Jonah’s strike.

Jonah Edelman of Stand for Children.

I warned them.

But they didn’t listen.

Early on I said that Senate Bill 7 would lead to no good end.

Ken Swanson, then President of the IEA, and Audrey Soglin, who still to this day goes around claiming Senate Bill 7 is teacher led reform, pronounced it as a national model.

I said, “no, no, no.”

Senate Bill 7 was the work of Jonah Edelman, his corporate reform group Stand for Children, and all those who wanted to bust teacher unions.

But it was designed and targeted for states like Illinois.

These union busters knew that folks like Scott Walker in Wisconsin and their Tea Party Republican allies in the state legislatures could take care of business with a frontal assault on collective bargaining.

But Jonah and those in groups like Democrats for Education Reform needed a special union busting pill for states like Illinois and Massachusetts with Democrats in power.

Senate Bill 7 was the pill for Illinois.

And the IEA and the IFT swallowed that pill with a glass of corporate reform kool-aid.

Why are collective bargaining rights a good idea?

Because collective bargaining works.

Oh sure, sometimes you have a board of education that has their own separate agenda and it leads to a strike. That happened to us in Park Ridge back in 2003.

If both sides are willing to engage in the give-and-take that is collective bargaining, then it works.

If you take away collective bargaining rights, you inevitably create problems. There is no way to work out your differences.

So, when Senate Bill 7 created a new threshold for strike authorization and limited the right to strike to salary and benefits, it didn’t take being a genius to have predicted a strike in Chicago.

Both sides even say that they are close to an agreement on money issues. But the problem is that if the CTU leadership says okay to the salary and benefits that the board has offered then negotiations are over because the board can refuse to discuss evaluations, job assignments or class size. That’s the law.

So Jonah Edelman, the smart-ass boastful corporate school reformer, who thinks collective bargaining is the problem, created the very conditions that provoked a strike.

For a quarter of a century there hasn’t been a strike in Chicago.

Now we have Senate Bill 7 and we have a strike.

Jonah’s strike.

And really some credit has to go to Ken and Audrey too.

7 Replies to “Jonah’s strike.”

  1. I’m not familiar with the collective bargaining rules in Illinois so please forgive me when I ask: How is it possible that an outside group/s can dictate the total percentage of members who must vote to authorize a strike?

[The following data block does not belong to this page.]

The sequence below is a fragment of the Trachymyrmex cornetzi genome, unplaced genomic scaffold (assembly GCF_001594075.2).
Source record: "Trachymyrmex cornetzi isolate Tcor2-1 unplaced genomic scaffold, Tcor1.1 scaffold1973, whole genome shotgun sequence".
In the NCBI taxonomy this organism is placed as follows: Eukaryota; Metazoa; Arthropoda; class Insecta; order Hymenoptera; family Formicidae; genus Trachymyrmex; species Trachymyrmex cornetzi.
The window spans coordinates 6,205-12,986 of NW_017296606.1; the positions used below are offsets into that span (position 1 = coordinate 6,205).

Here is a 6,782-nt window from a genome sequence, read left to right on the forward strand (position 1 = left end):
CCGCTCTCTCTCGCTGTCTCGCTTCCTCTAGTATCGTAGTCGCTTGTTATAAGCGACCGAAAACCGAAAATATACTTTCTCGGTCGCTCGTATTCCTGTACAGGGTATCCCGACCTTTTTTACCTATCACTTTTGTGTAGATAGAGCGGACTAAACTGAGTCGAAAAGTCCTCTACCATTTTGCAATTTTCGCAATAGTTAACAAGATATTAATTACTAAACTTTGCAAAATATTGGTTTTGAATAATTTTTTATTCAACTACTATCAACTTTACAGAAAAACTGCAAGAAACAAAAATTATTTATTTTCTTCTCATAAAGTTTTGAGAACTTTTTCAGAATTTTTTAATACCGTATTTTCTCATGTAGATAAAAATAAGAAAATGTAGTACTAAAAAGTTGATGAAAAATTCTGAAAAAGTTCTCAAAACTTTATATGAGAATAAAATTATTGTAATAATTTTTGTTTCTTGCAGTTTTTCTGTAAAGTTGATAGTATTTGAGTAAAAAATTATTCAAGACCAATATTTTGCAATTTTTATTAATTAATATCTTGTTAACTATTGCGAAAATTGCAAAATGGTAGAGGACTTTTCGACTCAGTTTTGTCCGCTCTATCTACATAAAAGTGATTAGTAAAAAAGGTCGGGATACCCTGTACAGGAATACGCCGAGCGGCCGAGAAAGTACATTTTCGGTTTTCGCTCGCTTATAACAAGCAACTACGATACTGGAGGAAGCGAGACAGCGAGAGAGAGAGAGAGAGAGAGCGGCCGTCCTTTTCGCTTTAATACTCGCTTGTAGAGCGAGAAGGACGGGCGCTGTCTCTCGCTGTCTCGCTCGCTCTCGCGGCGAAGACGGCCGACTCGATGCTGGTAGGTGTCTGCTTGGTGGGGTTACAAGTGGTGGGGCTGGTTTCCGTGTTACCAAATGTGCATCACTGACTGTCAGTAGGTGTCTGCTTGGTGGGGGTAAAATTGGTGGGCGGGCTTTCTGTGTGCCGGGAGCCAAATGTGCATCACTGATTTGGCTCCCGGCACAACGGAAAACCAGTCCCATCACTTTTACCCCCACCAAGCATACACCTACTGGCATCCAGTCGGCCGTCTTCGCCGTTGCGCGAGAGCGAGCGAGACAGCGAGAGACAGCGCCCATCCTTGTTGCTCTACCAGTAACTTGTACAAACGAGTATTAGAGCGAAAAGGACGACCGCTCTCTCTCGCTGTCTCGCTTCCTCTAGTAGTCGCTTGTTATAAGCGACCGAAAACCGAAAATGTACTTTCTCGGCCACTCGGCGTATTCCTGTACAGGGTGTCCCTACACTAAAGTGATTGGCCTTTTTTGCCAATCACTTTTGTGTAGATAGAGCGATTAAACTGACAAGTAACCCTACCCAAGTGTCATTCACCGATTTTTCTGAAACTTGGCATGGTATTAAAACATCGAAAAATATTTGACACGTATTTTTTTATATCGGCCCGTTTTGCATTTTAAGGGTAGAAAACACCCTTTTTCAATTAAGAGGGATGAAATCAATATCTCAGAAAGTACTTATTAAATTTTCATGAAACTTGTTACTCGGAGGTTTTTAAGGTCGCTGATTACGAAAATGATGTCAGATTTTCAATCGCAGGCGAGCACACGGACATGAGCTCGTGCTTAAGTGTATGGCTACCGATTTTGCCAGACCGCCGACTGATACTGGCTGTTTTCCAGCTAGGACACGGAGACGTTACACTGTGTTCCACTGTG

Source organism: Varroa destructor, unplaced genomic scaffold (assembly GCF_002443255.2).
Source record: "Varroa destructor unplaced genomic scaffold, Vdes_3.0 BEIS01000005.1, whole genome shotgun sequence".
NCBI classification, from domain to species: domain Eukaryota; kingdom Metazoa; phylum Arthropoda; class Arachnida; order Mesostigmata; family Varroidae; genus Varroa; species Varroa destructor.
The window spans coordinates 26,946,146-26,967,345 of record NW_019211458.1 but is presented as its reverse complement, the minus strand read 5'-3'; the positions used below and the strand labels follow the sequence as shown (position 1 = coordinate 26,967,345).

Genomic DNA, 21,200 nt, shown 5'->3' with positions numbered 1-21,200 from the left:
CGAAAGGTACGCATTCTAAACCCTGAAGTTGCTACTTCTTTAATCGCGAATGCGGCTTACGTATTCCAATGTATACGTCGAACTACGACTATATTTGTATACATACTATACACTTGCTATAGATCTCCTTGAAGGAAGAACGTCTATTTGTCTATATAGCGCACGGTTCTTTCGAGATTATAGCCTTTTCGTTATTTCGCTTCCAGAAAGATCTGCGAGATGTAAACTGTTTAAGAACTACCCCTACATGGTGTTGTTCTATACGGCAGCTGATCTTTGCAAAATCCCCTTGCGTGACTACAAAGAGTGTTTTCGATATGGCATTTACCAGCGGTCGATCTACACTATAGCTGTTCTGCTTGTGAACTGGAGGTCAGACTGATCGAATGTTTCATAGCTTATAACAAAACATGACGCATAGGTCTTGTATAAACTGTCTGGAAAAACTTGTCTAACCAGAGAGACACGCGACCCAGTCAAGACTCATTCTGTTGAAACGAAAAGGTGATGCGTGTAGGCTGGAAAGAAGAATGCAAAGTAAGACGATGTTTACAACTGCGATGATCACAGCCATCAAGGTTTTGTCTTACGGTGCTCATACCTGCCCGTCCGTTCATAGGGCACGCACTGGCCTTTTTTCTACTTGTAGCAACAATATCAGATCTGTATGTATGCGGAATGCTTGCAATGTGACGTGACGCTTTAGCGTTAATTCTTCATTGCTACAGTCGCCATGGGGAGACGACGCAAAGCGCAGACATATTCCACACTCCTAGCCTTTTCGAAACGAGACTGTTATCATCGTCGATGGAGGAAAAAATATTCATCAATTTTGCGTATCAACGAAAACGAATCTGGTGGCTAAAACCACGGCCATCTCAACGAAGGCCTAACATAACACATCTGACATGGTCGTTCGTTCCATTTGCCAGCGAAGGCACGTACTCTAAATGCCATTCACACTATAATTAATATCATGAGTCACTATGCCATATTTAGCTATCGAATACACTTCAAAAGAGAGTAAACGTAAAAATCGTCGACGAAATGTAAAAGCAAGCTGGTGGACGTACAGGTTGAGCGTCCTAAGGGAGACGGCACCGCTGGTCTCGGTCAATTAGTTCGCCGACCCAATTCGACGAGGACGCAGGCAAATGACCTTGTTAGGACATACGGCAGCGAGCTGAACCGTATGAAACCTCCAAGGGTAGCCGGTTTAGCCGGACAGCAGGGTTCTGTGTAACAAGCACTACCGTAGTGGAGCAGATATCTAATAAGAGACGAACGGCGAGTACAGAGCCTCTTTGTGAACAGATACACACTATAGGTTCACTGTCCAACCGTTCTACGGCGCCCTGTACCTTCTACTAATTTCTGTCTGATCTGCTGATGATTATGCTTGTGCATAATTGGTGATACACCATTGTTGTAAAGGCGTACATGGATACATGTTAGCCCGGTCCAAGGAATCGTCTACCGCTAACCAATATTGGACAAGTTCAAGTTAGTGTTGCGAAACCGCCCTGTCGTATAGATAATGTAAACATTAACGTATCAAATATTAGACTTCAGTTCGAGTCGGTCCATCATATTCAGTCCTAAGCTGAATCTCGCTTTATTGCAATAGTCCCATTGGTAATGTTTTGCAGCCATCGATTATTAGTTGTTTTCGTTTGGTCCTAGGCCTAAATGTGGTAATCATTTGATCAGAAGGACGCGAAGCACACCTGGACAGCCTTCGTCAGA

1. Short answer: By coming into the state and dropping $300,000 int0 9 legislative races. Which the candidates won. Then Democratic Speaker of the House Mike Madigan immediately established a House Committee on Education Reform. The Committee created an advisory panel that included Edelman’s group. And the unions. Senate Bill 7 was the result.

  2. Hi Fred,

    In the wake of all the recent teacher bashing, I wanted to tell you about a remarkable and heroic teacher who works at Normal Community High School in Normal, IL. On Friday Sept. 7, 2012, Derrick Schonauer, Illinois State University Class of 2012, was teaching his first period Health class on his twelfth day of his first year of teaching. A student suddenly pulled out a gun and began to brandish it at the class. The fourteen year old gunman began to rant that one would listen to him. He fired one shot into the classroom ceiling and ordered the students and Schonauer to line up against the wall. The student momentarily put the gun down and that’s when Derrick Schonauer tackled the student assailant and kept him down until assistance arrived. On his twelfth day of teaching, at his first ever teaching job. Twenty-two years old, maybe. I know that the professors and instructors in schools of education don’t teach prospective teachers how to handle a gunman in your classroom. This event clearly illustrates the lengths to which teachers will go to protect their students. I don’t know Derrick Schonauer, but I am honored to share the job title of teacher with him.

  3. Masterful, Fred. Thank you for bringing this to light. What often strikes me as odd is people’s insistence that a band of dedicated individuals can’t strike against much more powerful and monied forces like these. Thanks, Chicago, for proving them wrong.

    1. I just want to thank Audrey Soglin for helping to keep unions relevant in a time when education reform is inevitable. I’m sorry… Times are changing. We need someone rational, intelligent, and willing to see this issue from all sides. Audrey Soglin is an amazing, well respected resource. I’d consider apologizing. Just a thought.

      Sincerely, a public school teacher.

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